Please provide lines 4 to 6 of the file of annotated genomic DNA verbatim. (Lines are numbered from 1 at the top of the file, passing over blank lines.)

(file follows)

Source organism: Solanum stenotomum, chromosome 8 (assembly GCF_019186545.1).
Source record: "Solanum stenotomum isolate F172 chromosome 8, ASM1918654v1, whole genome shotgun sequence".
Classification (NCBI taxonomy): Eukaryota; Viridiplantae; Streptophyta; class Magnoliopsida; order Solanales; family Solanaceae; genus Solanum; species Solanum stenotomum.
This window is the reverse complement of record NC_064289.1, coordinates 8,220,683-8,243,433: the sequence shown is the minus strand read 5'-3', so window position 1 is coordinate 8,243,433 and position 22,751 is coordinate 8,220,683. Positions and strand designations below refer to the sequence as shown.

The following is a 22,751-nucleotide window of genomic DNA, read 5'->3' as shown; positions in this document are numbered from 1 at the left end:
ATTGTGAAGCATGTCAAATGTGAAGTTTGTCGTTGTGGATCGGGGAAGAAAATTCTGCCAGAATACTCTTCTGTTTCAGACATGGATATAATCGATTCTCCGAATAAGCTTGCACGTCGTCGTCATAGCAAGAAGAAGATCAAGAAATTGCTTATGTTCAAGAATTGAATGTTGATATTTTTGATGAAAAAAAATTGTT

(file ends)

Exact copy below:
This window is the reverse complement of record NC_064289.1, coordinates 8,220,683-8,243,433: the sequence shown is the minus strand read 5'-3', so window position 1 is coordinate 8,243,433 and position 22,751 is coordinate 8,220,683. Positions and strand designations below refer to the sequence as shown.

The following is a 22,751-nucleotide window of genomic DNA, read 5'->3' as shown; positions in this document are numbered from 1 at the left end:
ATTGTGAAGCATGTCAAATGTGAAGTTTGTCGTTGTGGATCGGGGAAGAAAATTCTGCCAGAATACTCTTCTGTTTCAGACATGGATATAATCGATTCTCCGAATAAGCTTGCACGTCGTCGTCATAGCAAGAAGAAGATCAAGAAATTGCTTATGTTCAAGAATTGAATGTTGATATTTTTGATGAAAAAAAATTGTT